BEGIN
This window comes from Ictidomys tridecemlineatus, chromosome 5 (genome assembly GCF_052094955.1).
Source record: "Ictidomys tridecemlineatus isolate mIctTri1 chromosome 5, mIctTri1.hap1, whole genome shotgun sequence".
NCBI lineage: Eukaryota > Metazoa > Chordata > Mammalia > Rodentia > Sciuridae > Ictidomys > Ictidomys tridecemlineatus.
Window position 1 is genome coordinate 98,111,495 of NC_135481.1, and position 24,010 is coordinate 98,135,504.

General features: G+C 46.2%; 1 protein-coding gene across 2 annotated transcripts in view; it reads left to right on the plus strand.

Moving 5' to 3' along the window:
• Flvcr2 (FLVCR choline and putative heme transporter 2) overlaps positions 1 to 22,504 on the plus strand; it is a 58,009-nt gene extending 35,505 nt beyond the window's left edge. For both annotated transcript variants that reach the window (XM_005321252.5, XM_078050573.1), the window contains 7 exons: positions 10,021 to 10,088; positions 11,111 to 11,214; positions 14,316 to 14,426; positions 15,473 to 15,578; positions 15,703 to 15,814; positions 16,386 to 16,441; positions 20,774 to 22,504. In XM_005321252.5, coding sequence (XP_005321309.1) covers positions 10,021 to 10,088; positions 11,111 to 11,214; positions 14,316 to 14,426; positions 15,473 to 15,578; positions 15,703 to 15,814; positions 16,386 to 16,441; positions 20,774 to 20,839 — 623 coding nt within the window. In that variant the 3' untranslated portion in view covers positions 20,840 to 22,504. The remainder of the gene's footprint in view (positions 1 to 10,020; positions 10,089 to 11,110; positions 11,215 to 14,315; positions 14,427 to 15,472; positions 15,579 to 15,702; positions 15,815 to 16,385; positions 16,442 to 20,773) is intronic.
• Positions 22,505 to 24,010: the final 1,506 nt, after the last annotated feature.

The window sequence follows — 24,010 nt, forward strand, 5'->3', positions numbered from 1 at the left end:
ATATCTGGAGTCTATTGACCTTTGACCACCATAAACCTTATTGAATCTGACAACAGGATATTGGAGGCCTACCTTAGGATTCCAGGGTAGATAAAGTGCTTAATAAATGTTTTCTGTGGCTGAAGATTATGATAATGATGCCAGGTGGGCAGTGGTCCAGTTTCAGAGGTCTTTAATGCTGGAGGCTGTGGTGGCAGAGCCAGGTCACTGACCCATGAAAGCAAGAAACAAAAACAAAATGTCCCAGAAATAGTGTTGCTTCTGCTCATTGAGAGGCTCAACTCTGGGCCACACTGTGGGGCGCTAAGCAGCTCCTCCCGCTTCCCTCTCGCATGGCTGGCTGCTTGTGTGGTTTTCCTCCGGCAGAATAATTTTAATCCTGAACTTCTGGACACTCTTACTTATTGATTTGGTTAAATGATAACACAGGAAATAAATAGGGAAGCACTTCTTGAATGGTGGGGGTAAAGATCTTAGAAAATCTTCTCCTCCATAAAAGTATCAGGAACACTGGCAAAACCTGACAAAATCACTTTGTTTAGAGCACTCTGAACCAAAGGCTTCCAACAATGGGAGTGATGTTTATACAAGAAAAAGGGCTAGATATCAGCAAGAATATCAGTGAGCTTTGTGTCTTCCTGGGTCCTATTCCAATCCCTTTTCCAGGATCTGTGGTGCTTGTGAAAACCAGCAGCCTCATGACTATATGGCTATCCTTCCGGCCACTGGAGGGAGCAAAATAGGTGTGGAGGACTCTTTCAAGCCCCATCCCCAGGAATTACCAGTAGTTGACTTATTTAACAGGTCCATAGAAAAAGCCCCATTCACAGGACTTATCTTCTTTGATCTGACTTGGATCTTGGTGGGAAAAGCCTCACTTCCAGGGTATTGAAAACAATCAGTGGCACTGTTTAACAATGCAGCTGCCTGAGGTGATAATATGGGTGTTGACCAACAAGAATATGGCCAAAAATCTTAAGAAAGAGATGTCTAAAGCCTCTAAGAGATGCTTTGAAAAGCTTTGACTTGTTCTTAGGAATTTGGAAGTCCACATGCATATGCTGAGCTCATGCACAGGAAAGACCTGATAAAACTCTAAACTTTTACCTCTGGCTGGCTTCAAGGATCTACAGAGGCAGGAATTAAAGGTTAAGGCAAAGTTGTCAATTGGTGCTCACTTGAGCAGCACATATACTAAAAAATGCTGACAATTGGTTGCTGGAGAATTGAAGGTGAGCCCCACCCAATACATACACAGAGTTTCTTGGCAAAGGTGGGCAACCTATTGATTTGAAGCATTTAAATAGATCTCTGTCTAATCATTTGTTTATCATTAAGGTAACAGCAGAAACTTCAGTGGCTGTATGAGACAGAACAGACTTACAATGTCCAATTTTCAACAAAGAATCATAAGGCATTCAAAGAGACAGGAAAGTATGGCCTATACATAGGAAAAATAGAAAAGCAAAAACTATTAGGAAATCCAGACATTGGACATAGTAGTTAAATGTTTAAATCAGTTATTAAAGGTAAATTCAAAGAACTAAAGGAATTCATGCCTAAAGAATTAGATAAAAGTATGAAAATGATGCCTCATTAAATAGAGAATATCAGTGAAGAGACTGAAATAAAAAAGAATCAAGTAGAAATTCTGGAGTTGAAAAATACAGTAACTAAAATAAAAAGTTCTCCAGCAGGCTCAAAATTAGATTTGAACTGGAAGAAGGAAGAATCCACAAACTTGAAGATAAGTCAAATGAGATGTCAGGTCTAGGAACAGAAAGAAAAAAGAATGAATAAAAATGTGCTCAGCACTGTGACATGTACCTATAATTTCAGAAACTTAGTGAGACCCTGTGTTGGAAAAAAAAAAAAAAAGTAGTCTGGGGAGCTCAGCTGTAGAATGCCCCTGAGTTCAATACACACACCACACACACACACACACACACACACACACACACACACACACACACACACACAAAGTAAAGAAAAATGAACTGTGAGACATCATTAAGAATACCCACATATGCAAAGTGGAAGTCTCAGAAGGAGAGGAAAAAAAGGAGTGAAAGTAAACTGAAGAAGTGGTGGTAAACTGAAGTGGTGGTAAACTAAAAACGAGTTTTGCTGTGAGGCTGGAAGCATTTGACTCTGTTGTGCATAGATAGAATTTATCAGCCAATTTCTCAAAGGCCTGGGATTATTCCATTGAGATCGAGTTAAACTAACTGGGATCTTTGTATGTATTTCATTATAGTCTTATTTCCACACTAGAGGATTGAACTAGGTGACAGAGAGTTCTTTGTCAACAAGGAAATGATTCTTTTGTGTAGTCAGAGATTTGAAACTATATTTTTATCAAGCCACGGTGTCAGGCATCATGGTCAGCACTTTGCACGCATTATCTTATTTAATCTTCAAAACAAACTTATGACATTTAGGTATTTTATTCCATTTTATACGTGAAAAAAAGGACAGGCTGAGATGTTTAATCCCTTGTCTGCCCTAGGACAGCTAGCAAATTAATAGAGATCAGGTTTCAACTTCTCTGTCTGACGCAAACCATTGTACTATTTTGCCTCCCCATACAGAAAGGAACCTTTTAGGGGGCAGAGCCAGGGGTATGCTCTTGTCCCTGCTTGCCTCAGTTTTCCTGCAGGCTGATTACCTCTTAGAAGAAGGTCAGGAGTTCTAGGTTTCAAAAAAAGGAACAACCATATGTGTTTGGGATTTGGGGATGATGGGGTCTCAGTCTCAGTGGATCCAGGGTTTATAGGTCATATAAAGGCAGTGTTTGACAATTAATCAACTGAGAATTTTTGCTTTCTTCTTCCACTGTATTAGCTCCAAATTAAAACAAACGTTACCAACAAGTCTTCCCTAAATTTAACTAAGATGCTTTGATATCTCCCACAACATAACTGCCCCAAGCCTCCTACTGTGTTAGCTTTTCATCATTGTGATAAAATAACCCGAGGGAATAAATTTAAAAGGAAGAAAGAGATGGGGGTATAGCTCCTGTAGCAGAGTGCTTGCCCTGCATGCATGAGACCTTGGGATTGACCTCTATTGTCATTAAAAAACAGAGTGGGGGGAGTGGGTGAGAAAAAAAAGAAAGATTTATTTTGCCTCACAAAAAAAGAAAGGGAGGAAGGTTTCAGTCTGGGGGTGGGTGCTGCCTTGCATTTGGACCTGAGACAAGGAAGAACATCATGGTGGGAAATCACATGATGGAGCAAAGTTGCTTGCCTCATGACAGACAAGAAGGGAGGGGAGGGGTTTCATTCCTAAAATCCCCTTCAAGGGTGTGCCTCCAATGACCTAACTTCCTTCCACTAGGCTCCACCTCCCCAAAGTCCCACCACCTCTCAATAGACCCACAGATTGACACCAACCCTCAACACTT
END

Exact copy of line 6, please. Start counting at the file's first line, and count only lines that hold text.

Moving 5' to 3' along the window: